• I have the understanding that one of the requirements to be a Pharisee was being married. At this time, I think Shaul/Paul was a married man.

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  3. The ideal, of course, is that marriage should be between one man and one woman, and that upon marriage they should cling only to each other, leaving parents and their former lives as singles emotionally as well as physically. But we know this often is not the case. Jesus did point out that if a man leaves his wife (presumably for a frivolous reason) he is guilty of her subsequent adultery if she remarries. And I think you're correct when you say that Paul and other first century Christians anticipated the imminent return of Christ.
  4. Human failure - even those born-again humans - is a guarantee. Jesus is about taking us where we are and what we are and making us better. Condemning those with failed marriages does not have a lot of merit with a loving Savior Who came to save us from all our sin. It certainly is not preferable to divorce but not at all unpardonable. I am enjoying your messages of grace and mercy from a loving God. There are no excuses for sin but certainly there is forgiveness.
  5. But Yeshua said to them, “Because of your hardness of heart he wrote you this commandment! But from the beginning of creation, God ‘made them male and female. For this reason a man shall leave his father and mother and be joined to his wife, and the two shall become one flesh.’ So they are no longer two, but one flesh. Therefore what God has joined together, let no man separate!” Mark 10:5-9, also in Matthew. I think we need to be careful in our interpretation. We should be striving for God’s intent, not desires of our hardened hearts.
    • Shalom, Mary. Of course he did. But do you realize that Jesus is appealing to the Torah in doing so also? So how is it possible for him to cancel out Torah's law above divorce by appealing to Torah? That is not at all that is He is doing. He is criticizing the practice of divorce for any reason here (DO NOT IGNORE THE TEXT!). Jesus is not asked here? Can a man divorce a woman. But Can a man divorce a woman for ANY REASON. He is arguing for STRICTER interpretation and for keeping to BIBLICAL laws about divorce

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  6. If by chance Paul WAS married before conversion... Would his wife have had the option of divorcing him because of his conversion to"the way"... Could she have "considered him dead" because of conversion and as a widow been allowed to remarry?? Do you consider Paul a possible member of Sanhedrin or in essence an apostle of the Sanhedrin going to Damascus??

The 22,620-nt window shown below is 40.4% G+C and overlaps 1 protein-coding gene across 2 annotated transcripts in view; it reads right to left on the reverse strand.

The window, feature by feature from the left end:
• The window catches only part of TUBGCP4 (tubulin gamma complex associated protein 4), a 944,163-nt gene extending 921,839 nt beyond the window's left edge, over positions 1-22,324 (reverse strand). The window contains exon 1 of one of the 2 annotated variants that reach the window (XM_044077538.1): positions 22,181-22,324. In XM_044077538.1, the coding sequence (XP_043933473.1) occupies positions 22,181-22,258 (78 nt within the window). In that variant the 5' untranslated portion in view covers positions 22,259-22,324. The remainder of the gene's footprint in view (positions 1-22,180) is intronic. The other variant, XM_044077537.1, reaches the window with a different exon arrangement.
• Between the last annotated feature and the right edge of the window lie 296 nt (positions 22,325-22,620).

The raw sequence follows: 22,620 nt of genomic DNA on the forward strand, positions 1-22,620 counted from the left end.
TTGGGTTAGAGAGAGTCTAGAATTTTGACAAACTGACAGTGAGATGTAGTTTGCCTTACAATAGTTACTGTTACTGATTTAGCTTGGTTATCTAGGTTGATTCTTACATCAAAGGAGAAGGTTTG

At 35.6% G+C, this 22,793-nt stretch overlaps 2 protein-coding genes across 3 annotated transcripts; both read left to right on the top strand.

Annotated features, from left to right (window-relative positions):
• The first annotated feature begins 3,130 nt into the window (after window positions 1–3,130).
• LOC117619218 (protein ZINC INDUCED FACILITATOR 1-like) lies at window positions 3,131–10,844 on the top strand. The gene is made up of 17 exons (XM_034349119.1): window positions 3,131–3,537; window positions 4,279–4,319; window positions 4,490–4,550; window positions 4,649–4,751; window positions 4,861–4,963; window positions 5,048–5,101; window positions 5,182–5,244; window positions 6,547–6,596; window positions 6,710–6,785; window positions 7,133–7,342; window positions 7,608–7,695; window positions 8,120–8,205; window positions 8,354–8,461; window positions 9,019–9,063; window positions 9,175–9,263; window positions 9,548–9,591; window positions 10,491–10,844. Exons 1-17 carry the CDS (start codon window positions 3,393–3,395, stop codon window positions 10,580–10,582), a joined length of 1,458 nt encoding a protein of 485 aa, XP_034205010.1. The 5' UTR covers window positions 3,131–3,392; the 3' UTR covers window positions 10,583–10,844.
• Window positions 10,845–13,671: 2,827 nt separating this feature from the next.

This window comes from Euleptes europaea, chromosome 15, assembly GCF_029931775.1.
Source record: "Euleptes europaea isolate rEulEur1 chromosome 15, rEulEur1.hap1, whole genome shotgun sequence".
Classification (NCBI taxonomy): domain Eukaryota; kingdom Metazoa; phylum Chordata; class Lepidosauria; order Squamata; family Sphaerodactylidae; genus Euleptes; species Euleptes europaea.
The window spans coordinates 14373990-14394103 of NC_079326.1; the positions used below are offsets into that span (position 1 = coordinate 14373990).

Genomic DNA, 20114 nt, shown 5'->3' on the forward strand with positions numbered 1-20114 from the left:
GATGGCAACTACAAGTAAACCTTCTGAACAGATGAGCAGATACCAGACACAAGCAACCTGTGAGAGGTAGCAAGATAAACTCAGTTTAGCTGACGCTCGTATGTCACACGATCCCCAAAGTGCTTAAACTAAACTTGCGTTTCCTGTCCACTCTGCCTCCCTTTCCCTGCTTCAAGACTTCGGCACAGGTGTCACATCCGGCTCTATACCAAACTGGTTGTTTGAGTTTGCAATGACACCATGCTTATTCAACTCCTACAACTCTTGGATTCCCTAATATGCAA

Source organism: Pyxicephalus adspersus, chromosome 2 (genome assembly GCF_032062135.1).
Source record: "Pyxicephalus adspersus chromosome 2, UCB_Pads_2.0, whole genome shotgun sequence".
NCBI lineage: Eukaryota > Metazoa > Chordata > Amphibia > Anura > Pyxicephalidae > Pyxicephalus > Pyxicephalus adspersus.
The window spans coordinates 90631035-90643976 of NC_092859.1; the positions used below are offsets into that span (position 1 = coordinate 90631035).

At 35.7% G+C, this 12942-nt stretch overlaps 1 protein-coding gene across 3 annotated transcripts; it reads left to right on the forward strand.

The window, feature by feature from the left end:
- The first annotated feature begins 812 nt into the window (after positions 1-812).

• Member of Sanhedrin? Never heard that argued before. What are the facts?

      Paul's conversion and his wife considering him dead? Probably not (but divorcing him or dying? Maybe). Remember Paul did not convert to Christianity :-). Mid first century there was no Christianity to convert to. If anything he became even more radicalized and certainly more marginally Jewish.

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  7. Dr Eli you said, ...."Paul was in some way misinformed ...: "So a lot of his comments had to do with his anticipation of very very very near return of Christ" Are you suggesting that Paul was speaking of his own will in this instance? Paul's conversion was by God"s direct intervention. If all that he said and did was through the Spirit of God, how could he be misinformed? I may be misunderstamding what your saying?
    • Paul mentions that sometimes he speaks not from the Lord but from himself. Nothing wrong here. Are you saying that Paul was right that Jesus was coming back in his generation? :-) Last time I checked we are still awaiting this blessed event to take place!

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    • Its not nice that you are forcing your standards upon the standards of God's Word. Not good. (Saying this with respect. Nothing personal).

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    • So, Sha, my husband left me to live a gay lifestyle. I did not seek divorce. He initiated a divorce last summer so that he could marry another man. We were married for 12 years, separated for 14. Should I have refused the divorce? I don't even think the law in my country would allow me to refuse, considering we had been separated so long. I have wondered about this passage, but came across Jer 3:8 where God gave Israel a certificate of divorce. God hates divorce, but there are clearly circumstances in which it is valid.

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  8. Thank u Dr. Eli for your wisdom! I'm a pastor's kid (now full time evangelist) and have dealt with the confusion and judgement from my parents' divorce. This answers questions I have had for over 30 years! I now know how to answer the critics with His truth. The body of Christ has to rediscover the Jewish roots/context of what was written and why Jesus said what He said. So many followers of Christ base their lives and opinions upon faulty thinking and misconceptions from the Word. I will be sharing this wisdom with many in the days ahead.
  9. Am I looking at 1st century apologetics? I see different teachings (liberal & progressive). This seems to fall under binding and loosing (the right to legislate). Did Rabbi Shammai & Rabbi Hillel have the right to legislate (Matthew 16:17-19)? The 1st century debate seems to be about authority. Many of our modern apologetics have to do with language or doctrine definitions (predestination, speaking in tongues, creation). A lot to think about!